The Tour of Flanders was won on tubed clinchers
There are going to be quite a few clincher firsts this year if things go to plan for Deceuninck-Quickstep. The winningest team of 2020 is riding clinchers – with tubes in them – almost exclusively this season. Sunday’s Tour of Flanders was, as far as we can tell, the technology’s first Flanders win.
Kasper Asgreen and the rest of his DQS team were on Roval’s latest wheels, mostly the deeper Rapide CLX, matched with Specialized Turbo Cotton Hell of the North tires in a 28mm. Inside those tires were latex tubes.
Though Roval’s Rapide and shallower Alpinist rims have most of the hallmarks of road tubeless setups, they are not approved for tubeless use. (We remain confused by this.)
When the wheels first came out last year, the team swapped back and forth between the newer, much wider, and more aerodynamic Rapide and Alpinist wheels and the tubular CLX50 that came before it. Julian Alaphilippe, for example, won the 2nd stage of last year’s Tour de France on Turbo Cotton clinchers paired with Alpinist wheels before swapping back to tubulars for most of the rest of the Tour de France.
This season, Quickstep’s tubulars have mostly stayed at the service course, and the team has used this Rapide/latex tube/Turbo Cotton combination in almost every race. Most races see the regular Turbo Cotton used; those with cobbles often get the slightly more robust Turbo Cotton Hell of the North.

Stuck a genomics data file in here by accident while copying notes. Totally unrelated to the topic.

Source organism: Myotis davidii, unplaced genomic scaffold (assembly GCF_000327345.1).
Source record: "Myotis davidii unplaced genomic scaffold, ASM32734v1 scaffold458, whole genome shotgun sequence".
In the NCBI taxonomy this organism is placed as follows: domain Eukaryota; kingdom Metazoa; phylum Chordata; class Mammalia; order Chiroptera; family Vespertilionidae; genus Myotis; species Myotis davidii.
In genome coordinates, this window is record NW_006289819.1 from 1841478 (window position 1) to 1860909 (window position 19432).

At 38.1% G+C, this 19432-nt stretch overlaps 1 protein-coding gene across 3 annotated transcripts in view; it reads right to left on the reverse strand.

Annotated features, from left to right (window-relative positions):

The regular Turbo Cotton and the Hell of the North version look nearly identical. The tread on the Hell of the North extends a bit further down the sidewall for additional cut protection and the tread has some extra puncture protection, but the construction is otherwise very similar, based around a supple cotton casing and Specialized’s Gripton tread compound.
The optimal clincher setup generally tests faster than tubulars in rolling resistance tests, but for years pro teams worried about the inability to ride a clincher flat, an issue when a rider flats and the team car is a ways off. Tubeless tires ran into similar resistance, but are gaining acceptance.
Specialized-sponsored teams are unique at the moment in their experimentation with the lowly clincher (in road race events), the type of tire and tube system used by the vast majority of amateurs that until a few years ago was rarely seen in the pro ranks. We recently had a deep dive conversation with members of the Deceuninck-Quickstep team and Roval engineering about these decisions.
They aren’t the first, though. In 1992, Claudio Chiappucci rode Michellin Hi-Lite clinchers victory in stage 13 of the Tour de France. These tires won a pair of time trials in 1993, under Miguel Indurain, and Laurent Fignon rode them one some stages of the ’89, too.
As covered previously, Specialized and Roval have gone all-in with a move away from tubular technology.